A GRAVE MATTER
A couple of gentlemen were strolling through a cemetery, when one drew his companion’s attention to a stone on which was inscribed, “Little Johnnie, aged 3.”
“You may hardly credit it,” was the remark, “but Master Johnnie, before his demise, did me slap out of $800 a year, not to speak of a charming wife.”
“How on earth could a child of 3 manage that,” asked the other.
“In this fashion: As you are aware, I am quite bald and wear, for appearance sake, a wig. One hot day, being alone with the youngster, I took the thing off and gave it to him to play with for a few minutes. Well, I had proposed to and been accepted by the child’s mother’s sister, a splendid girl, possessed of property bringing about $800 a year. We were just on the eve of getting married. One day my affianced was carrying Johnnie, and the little chap suddenly began to howl for no apparent reason. He could not, of course, give utterance respecting the cause of his grief, but made signs that he wished me to hold him. When I took the child in my arms the imp instantly grabbed at my wig and pulled it off. Then my beloved perceived that the luxuriant chestnut curls which she had so often admired were not my own, and she nearly fainted. Net morning I received a note stating that she could never marry a man with a head as bare as a billiard ball. I heard subsequently of dear little Johnny’s decease. I didn’t require to use my handkerchief, I assure you.”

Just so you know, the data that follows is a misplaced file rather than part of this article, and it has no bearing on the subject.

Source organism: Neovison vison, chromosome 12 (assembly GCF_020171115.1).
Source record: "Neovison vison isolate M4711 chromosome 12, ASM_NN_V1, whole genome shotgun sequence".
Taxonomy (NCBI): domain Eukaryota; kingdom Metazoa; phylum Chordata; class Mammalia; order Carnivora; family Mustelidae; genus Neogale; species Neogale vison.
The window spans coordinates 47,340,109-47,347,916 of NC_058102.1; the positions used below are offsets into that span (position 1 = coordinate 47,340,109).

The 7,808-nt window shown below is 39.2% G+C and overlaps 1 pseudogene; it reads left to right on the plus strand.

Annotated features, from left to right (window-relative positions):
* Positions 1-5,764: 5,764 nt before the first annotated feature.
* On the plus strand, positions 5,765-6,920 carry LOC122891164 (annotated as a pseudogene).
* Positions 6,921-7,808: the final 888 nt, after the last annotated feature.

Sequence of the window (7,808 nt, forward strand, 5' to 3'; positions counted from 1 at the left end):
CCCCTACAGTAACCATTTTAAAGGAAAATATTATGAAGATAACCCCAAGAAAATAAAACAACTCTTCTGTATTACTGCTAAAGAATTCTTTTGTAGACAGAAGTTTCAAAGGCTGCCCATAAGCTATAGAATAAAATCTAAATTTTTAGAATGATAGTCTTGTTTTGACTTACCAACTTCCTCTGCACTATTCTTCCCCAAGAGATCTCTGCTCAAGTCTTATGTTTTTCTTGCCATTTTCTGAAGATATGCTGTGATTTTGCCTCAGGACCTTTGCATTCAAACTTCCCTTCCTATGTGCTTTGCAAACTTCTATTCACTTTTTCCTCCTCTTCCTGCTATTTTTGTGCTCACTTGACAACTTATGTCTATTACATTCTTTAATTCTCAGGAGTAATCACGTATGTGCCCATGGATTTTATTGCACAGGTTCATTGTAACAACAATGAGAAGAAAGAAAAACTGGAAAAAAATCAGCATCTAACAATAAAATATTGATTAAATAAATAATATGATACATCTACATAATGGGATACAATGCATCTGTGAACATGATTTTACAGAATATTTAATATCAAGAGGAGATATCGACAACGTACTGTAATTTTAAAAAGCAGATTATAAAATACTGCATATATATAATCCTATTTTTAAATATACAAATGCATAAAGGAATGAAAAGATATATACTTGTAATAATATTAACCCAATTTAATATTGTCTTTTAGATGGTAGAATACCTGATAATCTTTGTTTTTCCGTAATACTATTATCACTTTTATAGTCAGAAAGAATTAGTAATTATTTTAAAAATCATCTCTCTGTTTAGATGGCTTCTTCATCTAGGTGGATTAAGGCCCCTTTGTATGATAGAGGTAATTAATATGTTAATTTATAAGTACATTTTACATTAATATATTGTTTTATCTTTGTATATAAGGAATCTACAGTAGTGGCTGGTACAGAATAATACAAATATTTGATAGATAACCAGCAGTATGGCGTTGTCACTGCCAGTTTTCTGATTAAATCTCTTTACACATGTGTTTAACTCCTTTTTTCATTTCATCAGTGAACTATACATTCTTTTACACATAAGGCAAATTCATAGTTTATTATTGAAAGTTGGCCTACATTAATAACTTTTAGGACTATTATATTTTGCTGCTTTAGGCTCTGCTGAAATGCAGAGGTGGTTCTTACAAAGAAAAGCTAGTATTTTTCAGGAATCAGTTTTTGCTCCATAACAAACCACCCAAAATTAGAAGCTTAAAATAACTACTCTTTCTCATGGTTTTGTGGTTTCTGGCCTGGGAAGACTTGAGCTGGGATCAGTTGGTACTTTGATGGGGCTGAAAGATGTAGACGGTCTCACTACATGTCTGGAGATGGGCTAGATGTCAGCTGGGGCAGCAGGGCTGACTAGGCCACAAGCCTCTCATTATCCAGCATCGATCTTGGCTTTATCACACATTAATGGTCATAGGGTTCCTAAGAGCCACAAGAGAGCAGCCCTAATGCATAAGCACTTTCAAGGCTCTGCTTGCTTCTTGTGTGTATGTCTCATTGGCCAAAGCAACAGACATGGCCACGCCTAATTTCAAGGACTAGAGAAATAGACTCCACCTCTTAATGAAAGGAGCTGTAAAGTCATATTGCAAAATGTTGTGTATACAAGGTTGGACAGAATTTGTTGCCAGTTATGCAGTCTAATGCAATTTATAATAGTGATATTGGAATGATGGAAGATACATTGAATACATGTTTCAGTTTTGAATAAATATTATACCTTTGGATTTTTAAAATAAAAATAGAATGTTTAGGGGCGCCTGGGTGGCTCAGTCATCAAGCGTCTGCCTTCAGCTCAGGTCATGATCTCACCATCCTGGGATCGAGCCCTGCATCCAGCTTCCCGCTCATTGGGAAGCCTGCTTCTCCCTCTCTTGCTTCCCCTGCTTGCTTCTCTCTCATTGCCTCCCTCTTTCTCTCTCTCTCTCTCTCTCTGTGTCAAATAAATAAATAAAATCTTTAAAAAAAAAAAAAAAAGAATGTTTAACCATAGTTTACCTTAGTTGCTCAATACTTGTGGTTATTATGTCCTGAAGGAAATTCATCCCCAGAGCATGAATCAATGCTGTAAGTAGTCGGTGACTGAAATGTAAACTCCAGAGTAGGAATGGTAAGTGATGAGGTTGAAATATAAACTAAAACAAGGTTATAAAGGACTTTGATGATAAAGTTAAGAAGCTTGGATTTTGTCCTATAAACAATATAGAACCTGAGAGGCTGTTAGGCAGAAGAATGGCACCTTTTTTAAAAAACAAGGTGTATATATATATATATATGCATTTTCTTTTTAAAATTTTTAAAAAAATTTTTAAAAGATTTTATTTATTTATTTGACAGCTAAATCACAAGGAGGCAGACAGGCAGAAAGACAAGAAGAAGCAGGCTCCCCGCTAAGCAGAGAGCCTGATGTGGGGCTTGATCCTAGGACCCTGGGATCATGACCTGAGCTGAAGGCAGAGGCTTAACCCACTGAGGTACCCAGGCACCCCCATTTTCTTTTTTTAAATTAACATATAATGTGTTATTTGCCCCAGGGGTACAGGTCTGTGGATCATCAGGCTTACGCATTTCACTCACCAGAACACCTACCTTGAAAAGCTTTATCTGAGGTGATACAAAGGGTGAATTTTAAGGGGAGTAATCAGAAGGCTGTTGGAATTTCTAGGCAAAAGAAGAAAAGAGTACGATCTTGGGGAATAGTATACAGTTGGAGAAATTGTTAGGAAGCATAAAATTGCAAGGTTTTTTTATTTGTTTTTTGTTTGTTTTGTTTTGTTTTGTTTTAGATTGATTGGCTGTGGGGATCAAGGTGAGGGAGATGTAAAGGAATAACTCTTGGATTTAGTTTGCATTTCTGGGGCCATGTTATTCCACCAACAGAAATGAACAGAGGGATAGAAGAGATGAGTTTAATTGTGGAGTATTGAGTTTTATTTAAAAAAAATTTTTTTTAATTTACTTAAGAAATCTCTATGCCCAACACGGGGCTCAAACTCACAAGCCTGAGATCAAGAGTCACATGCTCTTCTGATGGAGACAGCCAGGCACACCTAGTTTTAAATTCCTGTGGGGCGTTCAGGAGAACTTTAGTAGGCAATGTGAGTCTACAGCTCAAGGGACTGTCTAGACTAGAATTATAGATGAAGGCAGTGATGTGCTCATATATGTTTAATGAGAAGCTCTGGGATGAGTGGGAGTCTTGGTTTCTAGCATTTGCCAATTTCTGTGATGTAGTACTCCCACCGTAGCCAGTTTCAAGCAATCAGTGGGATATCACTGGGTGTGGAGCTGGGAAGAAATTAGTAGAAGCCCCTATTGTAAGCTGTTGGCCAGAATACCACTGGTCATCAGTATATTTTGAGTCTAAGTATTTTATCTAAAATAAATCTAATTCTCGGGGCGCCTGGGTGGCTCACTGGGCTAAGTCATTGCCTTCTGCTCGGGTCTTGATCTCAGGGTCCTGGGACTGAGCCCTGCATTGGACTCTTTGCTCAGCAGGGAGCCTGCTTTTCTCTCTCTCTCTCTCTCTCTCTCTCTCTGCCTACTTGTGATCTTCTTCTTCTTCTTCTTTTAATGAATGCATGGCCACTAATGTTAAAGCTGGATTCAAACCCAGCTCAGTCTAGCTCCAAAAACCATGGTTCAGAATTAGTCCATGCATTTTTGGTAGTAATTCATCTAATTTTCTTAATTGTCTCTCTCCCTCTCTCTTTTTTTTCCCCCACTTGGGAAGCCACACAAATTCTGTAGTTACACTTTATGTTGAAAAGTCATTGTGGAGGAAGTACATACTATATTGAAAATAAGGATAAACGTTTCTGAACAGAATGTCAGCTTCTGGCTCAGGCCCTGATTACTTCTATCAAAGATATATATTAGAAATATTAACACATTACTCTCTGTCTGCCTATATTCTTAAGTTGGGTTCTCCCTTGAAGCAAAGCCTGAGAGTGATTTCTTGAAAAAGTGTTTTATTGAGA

The Cincinnati [OH] Enquirer 3 March 1894: p. 14
Mrs Daffodil’s Aide-memoire: Perhaps Mrs Daffodil has a nasty, suspicious mind, but she does wonder if the resentful narrator bore any responsibility for little Johnny’s demise. A mystery box of poisoned chocolates delivered to the tot? Luring the child with the promise of a puppy out into the garden where there was a forgotten well with a rotted cover? It seems a trifle suspicious that he would find himself strolling with a companion precisely where the boy was buried and, what is even more damning, call attention to the grave and the child’s perfidy…. Everyone says that murderers revisit the scene of their crimes, or perhaps their victim’s burial place. Mrs Daffodil feels certain that a proper inquest would have revealed the hand behind little Johnnie’s untimely death.
Mrs Daffodil invites you to join her on the curiously named “Face-book,” where you will find a feast of fashion hints, fads and fancies, and historical anecdotes
You may read about a sentimental succubus, a vengeful seamstress’s ghost, Victorian mourning gone horribly wrong, and, of course, Mrs Daffodil’s efficient tidying up after a distasteful decapitation in A Spot of Bother: Four Macabre Tales.